A stoop originally led to the entrance within the larger opening at the left.
In September 1888 architect J. F. Miller filed plans for an ambitious row of homes on the south side of West 115th Street between Eighth and Ninth Avenues (later renamed Frederick Douglass Boulevard and Manhattan Avenue, respectively). Developer P. H. McManus was active in the developing Harlem district, and these eleven three-story and basement houses would nearly fill the blockfront. Each of the high-end residences cost him $10,000 to construct--approximately $295,000 in 2023.
Miller designed the row in groupings of two and three. One mirror-image pair, 314 and 316 West 115th Street, stood out because rather than the red brick and brownstone facades on either side, he clad them in light, cream-colored sandstone. His take on the Venetian Gothic Revival style was understated. Instead of the expected, bold voussoirs of alternating colors almost obligatory in the style, these melted into the facade. Each level of the 16-foot-wide houses was marked by a projecting stone course, and a prominent corbel table upheld the cornice.
No. 316 West 115th Street became home to Matthew M. Looram, the principal in the brokerage firm of M. M. Looram & Co. at 20 Broadway, of which Albert Biddle was his partner.
Matthew Looram's brother and sister, James P. and Catharine, lived with their mother, Mary, at 351 East 39th Street. The three siblings had inherited the house in equal portions upon the death of their father. In 1889 they transferred title to the 39th Street house to their mother.
James P. Looram died there on January 17, 1890. The following year, in July, Mary transferred title to Catherine and moved into 316 West 115th Street with Matthew. Her residency would be short lived. She died on May 21, 1892 at the age of 71. Interestingly, Matthew did not hold her funeral in the parlor, as would have been customary, but at the Church of St. Thomas the Apostle on 118th Street.
Looram drew nationwide attention when he sued the Western Union Telegraph Company. Looram had leased stock tickers from the Gold & Stock Telegraph Company, which he used in his Broadway office. In June 1897, after acquiring the Gold & Stock Telegraph Company, Western Union canceled his contract and removed the machines. An irate Looram demanded the tickers back, protesting that "he would use the tickers only in the business conducted by him and not to run a so called bucket shop." (A bucket shop was an illegal gambling operation that took bets on the rise and fall of stocks.) After a long-fought legal battle, Looram lost his suit in August 1899.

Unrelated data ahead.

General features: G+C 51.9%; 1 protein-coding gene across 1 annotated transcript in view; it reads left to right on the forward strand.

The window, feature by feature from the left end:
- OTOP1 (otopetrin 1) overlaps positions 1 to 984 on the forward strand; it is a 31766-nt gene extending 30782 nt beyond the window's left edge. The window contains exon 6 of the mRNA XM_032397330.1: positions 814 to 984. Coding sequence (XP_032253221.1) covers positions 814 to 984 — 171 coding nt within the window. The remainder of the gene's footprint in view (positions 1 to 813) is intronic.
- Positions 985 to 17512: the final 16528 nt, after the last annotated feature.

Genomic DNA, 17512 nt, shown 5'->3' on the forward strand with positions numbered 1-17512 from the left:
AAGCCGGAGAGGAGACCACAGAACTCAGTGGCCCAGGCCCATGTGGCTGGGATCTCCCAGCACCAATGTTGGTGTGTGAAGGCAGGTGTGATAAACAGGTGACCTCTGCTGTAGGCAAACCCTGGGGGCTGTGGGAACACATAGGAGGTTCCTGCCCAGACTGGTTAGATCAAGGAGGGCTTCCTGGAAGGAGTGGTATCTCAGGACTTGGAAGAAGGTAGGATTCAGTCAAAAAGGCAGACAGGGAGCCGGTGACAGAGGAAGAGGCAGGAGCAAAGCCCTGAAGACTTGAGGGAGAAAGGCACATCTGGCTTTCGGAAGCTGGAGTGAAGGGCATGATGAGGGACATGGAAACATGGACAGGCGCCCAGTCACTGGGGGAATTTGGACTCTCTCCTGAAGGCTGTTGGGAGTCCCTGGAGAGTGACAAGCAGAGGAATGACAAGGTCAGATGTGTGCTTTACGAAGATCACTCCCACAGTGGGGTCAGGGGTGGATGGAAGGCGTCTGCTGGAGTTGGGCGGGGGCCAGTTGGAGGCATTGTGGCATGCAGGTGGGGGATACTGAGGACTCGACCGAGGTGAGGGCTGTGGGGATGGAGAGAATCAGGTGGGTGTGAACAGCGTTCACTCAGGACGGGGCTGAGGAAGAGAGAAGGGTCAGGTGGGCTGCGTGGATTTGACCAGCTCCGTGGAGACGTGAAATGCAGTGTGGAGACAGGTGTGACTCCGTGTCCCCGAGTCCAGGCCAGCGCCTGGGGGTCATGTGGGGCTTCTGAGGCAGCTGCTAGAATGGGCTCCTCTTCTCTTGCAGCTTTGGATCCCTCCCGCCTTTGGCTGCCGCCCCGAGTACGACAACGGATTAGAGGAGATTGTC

In 1902 Matthew M. Looram erected a 22-room house in New Rochelle, spending over $1 million on the land and building. His former Manhattan residence was now operated as a high-end boarding house run by Mrs. K. L. Reton. Her boarders that year were Frank George White, a member of the American Society of Civil Engineers, and Henry Moore, Jr. Moore was a graduate of the University of Virginia and a member of the New York Southern Society.
Mrs. Reton sub-let the boarding house in 1912. Her advertisement read, "Furnished 10 room house, first class condition, good lease; rent $75; reasonable; going South." The monthly rent was, indeed, reasonable, equal to about $2,000 today.
Eugene Geary moved in around that time. Born in Kilderny, County Cork, Ireland in 1862, he was a journalist, serving sporadically on the editorial staff of different New York newspapers. In 1911 he became editor-in-chief of Beverages, a trade journal.
A proud member of the American Irish Historical Society, Geary was best known for his poetry. His poems were a regular feature of The Evening World and the New-York Tribune. His humorous verse was typified by his "The New Romance," published in The Evening World on May 17, 1913, which poked fun a modern relationships. It began with a couple's marriage ceremony and traced their eroding romance. The ending stanza read:
Now he's gone afar,Future's full of freckles--She? Oh, she's a star--Lots of fame and shekels.Broken was Love's shaft,Once a peacherino,Till the wedded craftLanded out in Reno.
In December 11, 1912 Geary died at the Harlem Hospital at the age of 52. The Evening World said he "was one of the last of the old-time lyricists of the Tom Moore school. His verse had a swing and a music that was irresistible."